Umm, you want me to list all of the insane cults in this country?  The character limit on these text entry boxes isn't that high.


Actually, don't agree with all of your comments, but I have similar feelings about welfare.  By all means, take care of the children that are already here, but once someone goes on welfare, they get a birth-control implant to keep them from having any more.

The problem with China's one child policy comes not from religion, but from another deeply rooted illogical belief based in culture. Respectively their belief that only a son is a worthy child to have. Now they are facing (forgive the bluntness) a severe deficit of women, because families prefer that their one child be a male. So, although I agree in principle that such a policy is desirable, in practice it proves to be disastrous because of lack of rationality.

I say first eliminate such ridiculous beliefs (that a man is more worthy to carry on the family name) and then apply the policy.

Or you know what? I would even agree to a two child policy. If we cannot reduce the population let us at least not increase it. I would say seven billion of us is quite sufficient!

Irrationality is everywhere! My rational, but never to be realized idea about surnames is that the boys should get their father's name and the girls should get their mother's name, and so you would avoid the atrocities of hyphenated hyphenated names, but have a chance to carry on either, and just the luck of the draw what you get.


I do believe in a one-child policy, not that it's ever going to happen, because 7 billion is more than sufficient -- we're ruining the world. Everyone could eat tuna if there were, say, only 2 billion of us, and not endanger the species. There would be room to let significant areas stay wild, and room for farms and cities, and enough people to maintain technology while not leaving an unduly large footprint. I truly believe that current overpopulation is the root of all the other environmental evils of our time, and that's with large populations living in poverty and at the edge of starvation. I would rather see a much smaller population living as comfortably as the middle class in the US, with medical care for mothers and infants, and the elderly taken care of until they die a natural death. Idealist, I am!!


Evolution in Man:

Descendents of people who survived the pneumonic plague now carry a gene which makes them immune to HIV.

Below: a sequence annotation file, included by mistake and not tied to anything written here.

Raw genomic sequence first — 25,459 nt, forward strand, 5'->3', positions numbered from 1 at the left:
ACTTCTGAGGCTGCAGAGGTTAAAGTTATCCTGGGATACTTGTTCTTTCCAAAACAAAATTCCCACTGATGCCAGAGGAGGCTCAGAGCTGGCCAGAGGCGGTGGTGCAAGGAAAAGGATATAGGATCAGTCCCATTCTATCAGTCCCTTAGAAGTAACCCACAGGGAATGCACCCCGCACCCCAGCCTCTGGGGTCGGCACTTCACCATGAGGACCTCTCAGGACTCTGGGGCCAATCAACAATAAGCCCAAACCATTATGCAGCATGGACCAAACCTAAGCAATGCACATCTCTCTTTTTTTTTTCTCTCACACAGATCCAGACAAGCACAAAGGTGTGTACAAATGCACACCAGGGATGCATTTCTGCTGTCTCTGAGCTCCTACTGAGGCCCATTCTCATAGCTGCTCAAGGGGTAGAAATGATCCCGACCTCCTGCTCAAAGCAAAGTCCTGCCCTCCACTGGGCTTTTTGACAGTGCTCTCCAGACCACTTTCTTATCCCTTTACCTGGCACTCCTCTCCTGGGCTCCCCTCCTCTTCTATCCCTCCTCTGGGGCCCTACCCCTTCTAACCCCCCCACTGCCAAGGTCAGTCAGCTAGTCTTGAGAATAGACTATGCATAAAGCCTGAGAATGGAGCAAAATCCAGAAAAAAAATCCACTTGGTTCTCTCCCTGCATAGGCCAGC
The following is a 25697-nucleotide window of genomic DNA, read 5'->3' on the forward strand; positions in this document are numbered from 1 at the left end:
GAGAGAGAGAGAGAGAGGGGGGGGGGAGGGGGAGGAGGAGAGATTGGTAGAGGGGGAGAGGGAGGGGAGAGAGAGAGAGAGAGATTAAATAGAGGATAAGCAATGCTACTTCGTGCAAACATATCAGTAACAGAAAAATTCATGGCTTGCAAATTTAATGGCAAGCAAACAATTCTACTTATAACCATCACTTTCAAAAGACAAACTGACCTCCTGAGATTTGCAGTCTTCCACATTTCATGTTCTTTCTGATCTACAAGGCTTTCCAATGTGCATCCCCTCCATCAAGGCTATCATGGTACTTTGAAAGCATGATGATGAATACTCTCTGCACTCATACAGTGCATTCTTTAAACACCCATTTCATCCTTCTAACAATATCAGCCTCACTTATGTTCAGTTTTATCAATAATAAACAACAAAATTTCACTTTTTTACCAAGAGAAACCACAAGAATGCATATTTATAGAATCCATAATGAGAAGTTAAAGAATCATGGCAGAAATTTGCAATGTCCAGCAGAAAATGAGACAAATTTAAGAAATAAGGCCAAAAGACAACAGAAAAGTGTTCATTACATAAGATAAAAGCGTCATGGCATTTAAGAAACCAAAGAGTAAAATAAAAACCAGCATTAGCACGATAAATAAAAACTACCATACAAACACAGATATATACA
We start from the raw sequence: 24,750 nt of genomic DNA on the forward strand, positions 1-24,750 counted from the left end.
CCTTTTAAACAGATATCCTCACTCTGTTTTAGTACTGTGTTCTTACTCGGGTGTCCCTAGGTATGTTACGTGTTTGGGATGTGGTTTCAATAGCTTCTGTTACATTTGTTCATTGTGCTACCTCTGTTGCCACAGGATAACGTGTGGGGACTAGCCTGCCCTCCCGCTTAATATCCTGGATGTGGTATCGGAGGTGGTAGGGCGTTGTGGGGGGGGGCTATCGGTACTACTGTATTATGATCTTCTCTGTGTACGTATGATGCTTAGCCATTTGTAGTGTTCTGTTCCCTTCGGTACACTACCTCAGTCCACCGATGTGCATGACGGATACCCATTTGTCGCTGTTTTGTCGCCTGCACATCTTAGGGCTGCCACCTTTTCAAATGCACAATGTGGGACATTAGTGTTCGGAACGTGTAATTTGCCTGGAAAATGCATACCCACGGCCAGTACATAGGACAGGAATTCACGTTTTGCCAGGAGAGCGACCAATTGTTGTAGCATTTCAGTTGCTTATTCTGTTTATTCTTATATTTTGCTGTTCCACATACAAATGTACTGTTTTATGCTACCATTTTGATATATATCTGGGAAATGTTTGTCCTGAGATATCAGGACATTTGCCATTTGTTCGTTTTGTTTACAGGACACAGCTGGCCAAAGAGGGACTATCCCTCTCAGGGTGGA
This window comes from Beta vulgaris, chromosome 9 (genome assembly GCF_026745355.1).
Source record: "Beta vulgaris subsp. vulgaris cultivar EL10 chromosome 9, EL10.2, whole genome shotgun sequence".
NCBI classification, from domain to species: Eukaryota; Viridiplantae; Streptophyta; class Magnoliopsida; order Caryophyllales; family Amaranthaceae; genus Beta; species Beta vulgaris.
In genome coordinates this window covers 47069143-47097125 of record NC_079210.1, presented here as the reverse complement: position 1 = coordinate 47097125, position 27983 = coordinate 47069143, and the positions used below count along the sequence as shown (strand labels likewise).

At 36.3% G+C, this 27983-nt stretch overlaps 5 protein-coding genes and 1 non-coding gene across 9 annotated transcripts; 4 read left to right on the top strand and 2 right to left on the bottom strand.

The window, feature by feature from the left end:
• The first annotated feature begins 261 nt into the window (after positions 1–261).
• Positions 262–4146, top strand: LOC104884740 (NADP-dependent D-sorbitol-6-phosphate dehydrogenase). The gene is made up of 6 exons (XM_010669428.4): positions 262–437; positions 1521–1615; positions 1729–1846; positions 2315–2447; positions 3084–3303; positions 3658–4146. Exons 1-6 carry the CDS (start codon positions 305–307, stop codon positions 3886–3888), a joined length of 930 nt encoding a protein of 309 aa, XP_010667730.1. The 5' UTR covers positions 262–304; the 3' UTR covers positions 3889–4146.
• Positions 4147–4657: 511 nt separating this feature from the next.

Because there was no husbandry, prehistoric man did not evolve to digest milk (except mothers milk during early years).  Lactose tolerance in now increasing in certain populations.


Some mid-eastern groups have developed immunity to malaria.







Lactose tolerance is a strange thing, and I don't think very much is officially known about it. An example is, they say Asians are almost always lactose intolerant. But after Japan started growing economically, and started giving their children milk, guess what -- they could tolerate lactose after all, even into adulthood.

I also have my own personal experience. I once gave up all milk products for several months because someone told me they thought it was the cause of my allergies. Well, it wasn't. So I started to drink milk at lunchtime every day. And every day, like clockwork, at 5 PM, I would have severe cramping and diarrhea. But I was pretty stupid, because I never made the connection. And after a couple of months, guess what? The cramps and diarrhea went away, and I was once more able to drink milk.

So it seems to me that lactose tolerance is simply based on continuing to drink milk in sufficient quantities to maintain production of the enzyme that breaks it down. And it has nothing to do with evolution.

Carriers of one copy of the sickle-cell gene are resistant to malaria. Those that have no copies either die or are very sick, and those that have 2 copies get sickle-cell anemia. But this is in Africa, not the Middle-East. In the Middle East and Mediterranean regions, they have thalassemia, another form of anemia, but I have never heard of it being connected with malaria.

About 60% of the world population is lactose intolerant, largly Asian and African.  Northern Europeans have the lowest rate (2% in Denmark), presumably because they evolved with husbandry.  Are you contending that if everyone just started drinking milk regularly they would all start producing lactase?  And when did a single anecdote constitute proof? 

Well my Japanese example is not a single anecdote. My own anecdote was simply a case of recovery of lactose tolerance -- anecdotes can spur studies, because at least you know it is possible.

What I am saying is that if the Japanese are an example, it may well be that never giving up milk can cause the body to retain the ability to digest it. That's different from STARTING to drink milk. And means that lactose intolerance is acquired (by stopping the drinking of milk), not genetic.

Natalie, you are trying my patience.  Please go to the literature.


My initial point was simply that man is still evolving, regardless of my poorly phrased replies.  There are oodles of studies and research.

(Hope you took this in good fun)